Love your videos and what a great job Roxie did. Thank you so much for sharing those with us.

    ~Adrienne
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    • Adrienne- Thank you Roxie is a love and what makes it so hard to train because she is so cute. Agility may look easy but it isn’t. The obstacles are hard for both of us. I may not be jumping over the jumps or taking the teeter or climbing the A frame but I am running with her and giving her direction. Isn’t that what we do in business everyday.I guess it is good training for me also.
      Arleen recently posted…How Agility Training Has Helped Me Overcome Business Obstacles My Profile

  7. Go Roxie! This post brings to mind Dory’s phrase from Finding Nemo, “Just Keep Swimming.” As long as we keep moving forward, we eventually get through the obstacle course. Though I wish my hurdles could be set to only four-inches high! Thanks for another great post that connects seemingly unconnected subjects, and for showing us Roxie too.
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    • Jeri- I forgot about the movie Finding Nemo. I have to agree with you that I wish my obstacles were only 4″ but to Roxie who is not that tall the obstacles seem like mountains. Someone made an interesting comment to me, if a Border Collie looks at the A Frame the see the height very differently than a Dachshund who is closer to the ground. We all have obstacles big and small to deal with everyday.
      Arleen recently posted…How Agility Training Has Helped Me Overcome Business Obstacles My Profile

  8. Great article, Arleen. My grand kids loved the videos! I love this:

    “Be encouraging and always recognize your employees’ achievements. I find that recognition awards make great motivators. Groups and teams should also make it a habit to encourage and praise one another.”

    This is true in every step of our lives and good advice for all of us.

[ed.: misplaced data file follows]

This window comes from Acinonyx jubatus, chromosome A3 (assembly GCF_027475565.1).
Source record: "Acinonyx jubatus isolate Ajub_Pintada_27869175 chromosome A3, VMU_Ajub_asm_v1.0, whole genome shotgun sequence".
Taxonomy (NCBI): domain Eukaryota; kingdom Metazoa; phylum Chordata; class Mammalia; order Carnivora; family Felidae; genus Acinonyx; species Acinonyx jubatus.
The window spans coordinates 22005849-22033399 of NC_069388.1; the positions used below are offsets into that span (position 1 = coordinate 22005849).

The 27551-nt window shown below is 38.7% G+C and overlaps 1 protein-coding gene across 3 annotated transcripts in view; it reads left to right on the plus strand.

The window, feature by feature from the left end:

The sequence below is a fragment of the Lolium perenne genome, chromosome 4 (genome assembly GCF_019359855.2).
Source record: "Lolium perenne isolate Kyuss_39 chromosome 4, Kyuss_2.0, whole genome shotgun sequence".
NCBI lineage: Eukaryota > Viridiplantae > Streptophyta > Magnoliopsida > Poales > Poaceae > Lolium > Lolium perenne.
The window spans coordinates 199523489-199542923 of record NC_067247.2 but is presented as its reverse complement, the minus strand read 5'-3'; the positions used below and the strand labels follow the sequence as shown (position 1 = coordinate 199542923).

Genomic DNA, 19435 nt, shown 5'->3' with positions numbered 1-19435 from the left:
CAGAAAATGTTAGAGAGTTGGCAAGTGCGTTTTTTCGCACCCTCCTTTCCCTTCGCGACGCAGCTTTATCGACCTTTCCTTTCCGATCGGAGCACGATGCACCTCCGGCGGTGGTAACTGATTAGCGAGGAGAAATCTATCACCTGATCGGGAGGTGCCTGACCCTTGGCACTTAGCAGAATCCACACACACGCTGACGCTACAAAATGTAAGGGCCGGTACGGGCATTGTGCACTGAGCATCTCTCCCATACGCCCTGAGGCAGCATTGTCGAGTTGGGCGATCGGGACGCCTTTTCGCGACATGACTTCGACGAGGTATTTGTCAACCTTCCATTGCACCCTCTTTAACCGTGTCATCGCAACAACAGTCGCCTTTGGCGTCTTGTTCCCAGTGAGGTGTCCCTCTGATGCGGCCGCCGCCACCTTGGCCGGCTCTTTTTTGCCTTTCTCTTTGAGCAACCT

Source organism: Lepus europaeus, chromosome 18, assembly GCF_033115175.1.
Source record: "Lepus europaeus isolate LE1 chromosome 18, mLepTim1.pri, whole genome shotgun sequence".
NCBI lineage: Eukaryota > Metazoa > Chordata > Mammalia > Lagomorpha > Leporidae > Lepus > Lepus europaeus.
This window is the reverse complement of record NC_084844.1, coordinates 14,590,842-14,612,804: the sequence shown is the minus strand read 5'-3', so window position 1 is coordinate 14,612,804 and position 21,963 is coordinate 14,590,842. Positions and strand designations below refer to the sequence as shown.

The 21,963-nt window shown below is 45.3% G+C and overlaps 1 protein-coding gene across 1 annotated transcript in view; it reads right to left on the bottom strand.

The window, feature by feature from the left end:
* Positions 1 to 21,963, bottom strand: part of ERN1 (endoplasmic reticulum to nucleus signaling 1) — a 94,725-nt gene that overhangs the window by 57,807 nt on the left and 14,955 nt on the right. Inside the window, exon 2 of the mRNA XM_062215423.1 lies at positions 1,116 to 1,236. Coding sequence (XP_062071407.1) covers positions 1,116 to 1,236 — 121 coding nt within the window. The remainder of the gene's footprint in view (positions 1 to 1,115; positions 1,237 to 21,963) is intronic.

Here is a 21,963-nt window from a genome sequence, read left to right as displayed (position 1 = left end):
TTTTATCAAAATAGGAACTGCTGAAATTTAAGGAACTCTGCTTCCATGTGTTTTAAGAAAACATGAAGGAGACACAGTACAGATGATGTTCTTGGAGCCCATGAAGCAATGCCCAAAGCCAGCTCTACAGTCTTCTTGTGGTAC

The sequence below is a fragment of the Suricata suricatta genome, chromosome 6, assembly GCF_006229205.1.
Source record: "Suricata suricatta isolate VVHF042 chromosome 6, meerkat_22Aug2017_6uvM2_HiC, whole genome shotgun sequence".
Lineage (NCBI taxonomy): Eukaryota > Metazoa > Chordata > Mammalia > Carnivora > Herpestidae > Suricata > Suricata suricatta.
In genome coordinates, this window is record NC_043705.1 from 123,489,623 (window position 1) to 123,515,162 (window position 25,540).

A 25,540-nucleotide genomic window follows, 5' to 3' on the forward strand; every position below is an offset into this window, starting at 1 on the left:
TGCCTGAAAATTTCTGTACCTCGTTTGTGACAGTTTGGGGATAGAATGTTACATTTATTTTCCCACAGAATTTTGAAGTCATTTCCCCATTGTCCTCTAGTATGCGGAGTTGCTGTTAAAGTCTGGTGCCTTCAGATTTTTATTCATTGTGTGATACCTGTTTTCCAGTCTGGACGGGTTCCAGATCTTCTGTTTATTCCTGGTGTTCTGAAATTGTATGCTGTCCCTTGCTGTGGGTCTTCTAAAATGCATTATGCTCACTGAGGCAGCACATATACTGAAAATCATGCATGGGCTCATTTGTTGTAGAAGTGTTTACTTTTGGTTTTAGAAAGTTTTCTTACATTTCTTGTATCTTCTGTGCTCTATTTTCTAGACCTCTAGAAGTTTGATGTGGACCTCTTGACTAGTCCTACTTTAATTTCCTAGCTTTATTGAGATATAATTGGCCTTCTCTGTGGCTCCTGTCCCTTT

Jan 🙂

  9. Hi Arleen – great share! I really enjoyed the videos – always look forward to the agility when Crufts is on TV.

    This is an excellent analogy – and watching the videos, one of the main things that struck me is that, although it may require a lot of patience, perseverance, effort and courage, Roxie is evidently having a ball – which brings to mind the fact that the most successful people often say that their work doesn’t seem that hard, because it’s great fun. I reckon the more we enjoy our work, the more likely we are to succeed.

    As regards your questions, the biggest obstacle I’ve had to overcome has been lack of confidence in myself, particularly as a writer – and blogging is one of the things that’s helping me to overcome that. My main ‘re-charging’ activity is walking and jogging with my dogs (but not round an agility circuit!)

    Thanks for a wonderful, inspiring share, Arleen 🙂

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    • Susan- Agility is a lot of fun for Roxie and myself as well. That is a good point about successful people often to not think of work as work. I love what I am doing with my dog as well as my business. That is such a good point you brought up.

      The more you write the more you will build confidence in yourself. Remember that is your perception and your readers do not see that. Life and business is taking one obstacle at a time and mastering it. I think recharging is so important. I love you can recharge with your dogs. There is nothing like a dog.